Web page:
Labour urges ministers to act now, ahead of April business ‘bombshell’

Elliot Chappell
© Willy Barton / Shutterstock.com
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Labour has warned that businesses across the country will be hit by a £50bn “bombshell” when April brings tax deferral costs and VAT rises alongside the end of the business rates holiday, furlough and other support packages. The party has called for 100% business rates relief for retail, hospitality and leisure businesses to be extended for at least a further six months, for the government to maintain the reduced rate of VAT for those in the hospitality sector and for the furlough scheme to be extended. Shadow minister Lucy Powell urged ministers this morning to deal with the issue now, as businesses need to make plans.

Sound familiar? It echoes the attack aimed at Rishi Sunak throughout the pandemic – specifically, that the Chancellor has repeatedly lurched from one last-minute decisions to the next on economic support in the crisis, leaving employers in the lurch and causing higher unemployment. As the TUC pointed out recently, unemployment has surged when furlough is under threat or being wound down. Office for National Statistics figures last month showed that when the job retention scheme was scheduled to end completely on October 31st last year, unemployment rose sharply to 5%.

As part of National Apprenticeship Week, Kate Green will visit (virtually) a provider in the East Midlands today. Ahead of the trip, the party reiterated its call – bolstering demands from the unions – for unspent money sitting in the apprenticeship levy fund to be used to boost opportunities for young people. With data showing apprenticeship numbers tumbling, Labour has proposed that the government use a wage subsidy instead of their failing cash incentive announced earlier this year. Under the opposition’s plans, the state would provide a full wage subsidy for an apprentice’s first three months, a 50% wage subsidy for six months and subsidy of 25% for the final three months.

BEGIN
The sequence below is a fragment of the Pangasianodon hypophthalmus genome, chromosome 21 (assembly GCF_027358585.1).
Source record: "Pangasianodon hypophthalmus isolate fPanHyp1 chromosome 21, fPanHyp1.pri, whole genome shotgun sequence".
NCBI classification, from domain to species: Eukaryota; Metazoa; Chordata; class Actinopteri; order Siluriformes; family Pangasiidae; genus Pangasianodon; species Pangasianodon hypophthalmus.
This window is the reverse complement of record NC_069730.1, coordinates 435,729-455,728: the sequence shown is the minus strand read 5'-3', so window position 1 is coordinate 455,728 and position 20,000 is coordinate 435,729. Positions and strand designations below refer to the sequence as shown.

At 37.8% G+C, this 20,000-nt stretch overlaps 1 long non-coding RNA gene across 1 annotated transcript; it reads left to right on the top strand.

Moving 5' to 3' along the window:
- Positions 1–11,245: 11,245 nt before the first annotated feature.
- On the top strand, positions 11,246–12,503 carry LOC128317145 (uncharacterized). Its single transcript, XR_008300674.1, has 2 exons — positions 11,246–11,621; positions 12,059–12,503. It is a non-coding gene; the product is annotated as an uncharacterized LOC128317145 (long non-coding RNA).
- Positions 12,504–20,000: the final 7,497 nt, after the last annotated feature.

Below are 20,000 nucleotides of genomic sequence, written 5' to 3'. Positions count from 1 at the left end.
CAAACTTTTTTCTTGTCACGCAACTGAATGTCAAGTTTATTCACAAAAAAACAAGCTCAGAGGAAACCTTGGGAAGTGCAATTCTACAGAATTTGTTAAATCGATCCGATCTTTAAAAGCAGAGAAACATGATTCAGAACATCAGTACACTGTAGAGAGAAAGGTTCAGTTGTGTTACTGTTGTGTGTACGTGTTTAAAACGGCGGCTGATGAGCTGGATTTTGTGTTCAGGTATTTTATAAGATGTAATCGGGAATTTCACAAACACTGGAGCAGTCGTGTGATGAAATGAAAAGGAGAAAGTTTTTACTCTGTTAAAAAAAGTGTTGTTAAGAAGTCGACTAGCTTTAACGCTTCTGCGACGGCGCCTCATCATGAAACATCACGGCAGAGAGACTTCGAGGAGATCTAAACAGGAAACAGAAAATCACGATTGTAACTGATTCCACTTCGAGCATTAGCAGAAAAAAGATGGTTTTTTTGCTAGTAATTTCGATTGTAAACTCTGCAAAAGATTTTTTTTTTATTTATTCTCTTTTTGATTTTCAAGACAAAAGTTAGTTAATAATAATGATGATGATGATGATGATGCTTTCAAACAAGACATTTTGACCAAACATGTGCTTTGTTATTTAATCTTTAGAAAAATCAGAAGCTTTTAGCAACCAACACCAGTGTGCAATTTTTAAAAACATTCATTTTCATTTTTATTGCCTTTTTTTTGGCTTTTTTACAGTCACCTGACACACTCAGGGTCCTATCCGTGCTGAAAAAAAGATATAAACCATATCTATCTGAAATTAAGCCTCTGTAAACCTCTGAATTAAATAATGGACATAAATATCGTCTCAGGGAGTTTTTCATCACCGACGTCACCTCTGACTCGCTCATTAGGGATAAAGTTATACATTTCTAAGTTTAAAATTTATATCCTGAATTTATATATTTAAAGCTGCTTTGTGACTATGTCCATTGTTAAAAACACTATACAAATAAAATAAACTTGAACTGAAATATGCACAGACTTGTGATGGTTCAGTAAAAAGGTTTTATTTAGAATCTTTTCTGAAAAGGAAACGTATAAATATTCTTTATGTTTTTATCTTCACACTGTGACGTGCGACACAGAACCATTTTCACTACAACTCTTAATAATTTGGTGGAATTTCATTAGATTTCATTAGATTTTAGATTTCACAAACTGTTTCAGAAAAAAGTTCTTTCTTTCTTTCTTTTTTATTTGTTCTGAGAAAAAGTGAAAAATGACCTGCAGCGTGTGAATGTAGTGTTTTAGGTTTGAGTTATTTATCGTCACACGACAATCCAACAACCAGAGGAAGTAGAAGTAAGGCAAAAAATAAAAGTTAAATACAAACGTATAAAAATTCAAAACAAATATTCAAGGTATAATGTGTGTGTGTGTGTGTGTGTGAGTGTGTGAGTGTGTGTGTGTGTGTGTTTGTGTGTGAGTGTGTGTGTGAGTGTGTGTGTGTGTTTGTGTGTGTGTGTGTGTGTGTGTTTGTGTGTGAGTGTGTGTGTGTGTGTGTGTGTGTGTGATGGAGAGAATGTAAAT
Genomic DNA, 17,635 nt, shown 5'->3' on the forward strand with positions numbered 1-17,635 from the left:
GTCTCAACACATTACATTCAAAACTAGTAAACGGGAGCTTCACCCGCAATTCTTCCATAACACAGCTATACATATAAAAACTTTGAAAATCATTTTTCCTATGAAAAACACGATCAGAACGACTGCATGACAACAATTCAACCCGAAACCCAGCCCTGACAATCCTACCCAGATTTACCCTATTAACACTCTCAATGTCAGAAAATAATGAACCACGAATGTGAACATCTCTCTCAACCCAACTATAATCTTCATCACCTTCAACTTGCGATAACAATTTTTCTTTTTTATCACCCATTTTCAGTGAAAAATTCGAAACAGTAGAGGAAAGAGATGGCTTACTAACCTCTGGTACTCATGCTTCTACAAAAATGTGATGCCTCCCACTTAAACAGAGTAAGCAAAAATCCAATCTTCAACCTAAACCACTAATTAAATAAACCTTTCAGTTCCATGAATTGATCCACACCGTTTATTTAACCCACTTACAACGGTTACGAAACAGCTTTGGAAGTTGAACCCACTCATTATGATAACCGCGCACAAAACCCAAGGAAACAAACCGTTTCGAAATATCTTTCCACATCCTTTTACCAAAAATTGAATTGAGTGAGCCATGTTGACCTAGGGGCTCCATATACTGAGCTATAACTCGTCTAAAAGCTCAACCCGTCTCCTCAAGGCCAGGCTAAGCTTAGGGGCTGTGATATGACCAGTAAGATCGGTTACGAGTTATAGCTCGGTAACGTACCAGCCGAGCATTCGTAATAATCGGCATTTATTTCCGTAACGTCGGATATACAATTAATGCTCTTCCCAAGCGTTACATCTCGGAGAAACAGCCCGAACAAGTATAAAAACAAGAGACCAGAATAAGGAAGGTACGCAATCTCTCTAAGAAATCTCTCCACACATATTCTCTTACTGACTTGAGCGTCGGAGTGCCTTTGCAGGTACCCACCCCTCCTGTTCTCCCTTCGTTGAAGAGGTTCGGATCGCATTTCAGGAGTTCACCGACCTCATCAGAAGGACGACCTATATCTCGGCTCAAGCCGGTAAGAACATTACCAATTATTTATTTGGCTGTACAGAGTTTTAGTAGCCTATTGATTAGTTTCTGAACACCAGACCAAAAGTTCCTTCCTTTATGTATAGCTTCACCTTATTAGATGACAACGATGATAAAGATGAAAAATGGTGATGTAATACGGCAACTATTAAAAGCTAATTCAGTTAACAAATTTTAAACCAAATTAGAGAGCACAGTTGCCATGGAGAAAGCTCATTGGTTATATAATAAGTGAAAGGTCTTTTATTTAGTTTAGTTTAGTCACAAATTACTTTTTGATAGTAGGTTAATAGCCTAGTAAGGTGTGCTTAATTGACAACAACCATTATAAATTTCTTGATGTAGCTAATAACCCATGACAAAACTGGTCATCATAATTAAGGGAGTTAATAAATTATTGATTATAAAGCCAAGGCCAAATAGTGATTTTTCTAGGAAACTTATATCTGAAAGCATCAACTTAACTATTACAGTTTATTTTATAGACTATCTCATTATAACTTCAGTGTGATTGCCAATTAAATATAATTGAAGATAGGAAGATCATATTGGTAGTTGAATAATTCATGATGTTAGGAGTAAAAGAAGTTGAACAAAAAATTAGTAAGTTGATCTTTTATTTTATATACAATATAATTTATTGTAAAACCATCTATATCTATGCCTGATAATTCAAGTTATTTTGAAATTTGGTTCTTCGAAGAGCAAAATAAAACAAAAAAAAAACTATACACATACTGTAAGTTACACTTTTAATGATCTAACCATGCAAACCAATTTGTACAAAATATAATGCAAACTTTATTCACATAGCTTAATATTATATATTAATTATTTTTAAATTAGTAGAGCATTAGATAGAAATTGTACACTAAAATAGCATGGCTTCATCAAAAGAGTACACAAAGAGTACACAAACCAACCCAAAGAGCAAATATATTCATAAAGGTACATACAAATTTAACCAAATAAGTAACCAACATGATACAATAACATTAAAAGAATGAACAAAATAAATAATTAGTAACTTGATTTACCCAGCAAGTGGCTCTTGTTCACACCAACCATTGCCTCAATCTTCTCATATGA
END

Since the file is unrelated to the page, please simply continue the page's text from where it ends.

Voting in the Scottish Labour leadership election begins today. Contenders Monica Lennon and Anas Sarwar met last night in a televised hustings and clashed over a second independence referendum. Both are against independence but Lennon said she would not oppose indyref2 “if there is a pro-independence majority”, while Sarwar argued it was not “credible” to head into a second vote straight from the Covid crisis. Polls in the leadership contest will remain open until February 26th, with the result due on the 27th.

In parliament today, Matt Hancock will face MPs to announce a minor adjustment to Covid border policy – requiring travellers to take two tests during their self-isolation. The Health Secretary will also give an update on the hotel quarantining policy, which is due to start next week despite Downing Street confirming yesterday that no deals had been struck with any hotels. Also back in the Commons is the controversial trade bill. The government could see a major rebellion as MPs consider the ‘genocide amendment’. Labour Campaign for Human Rights’ Aladdin Benali has penned this piece for LabourList on why the amendment is of “exceptional importance”. Sign up to LabourList’s morning email for everything Labour, every weekday morning.

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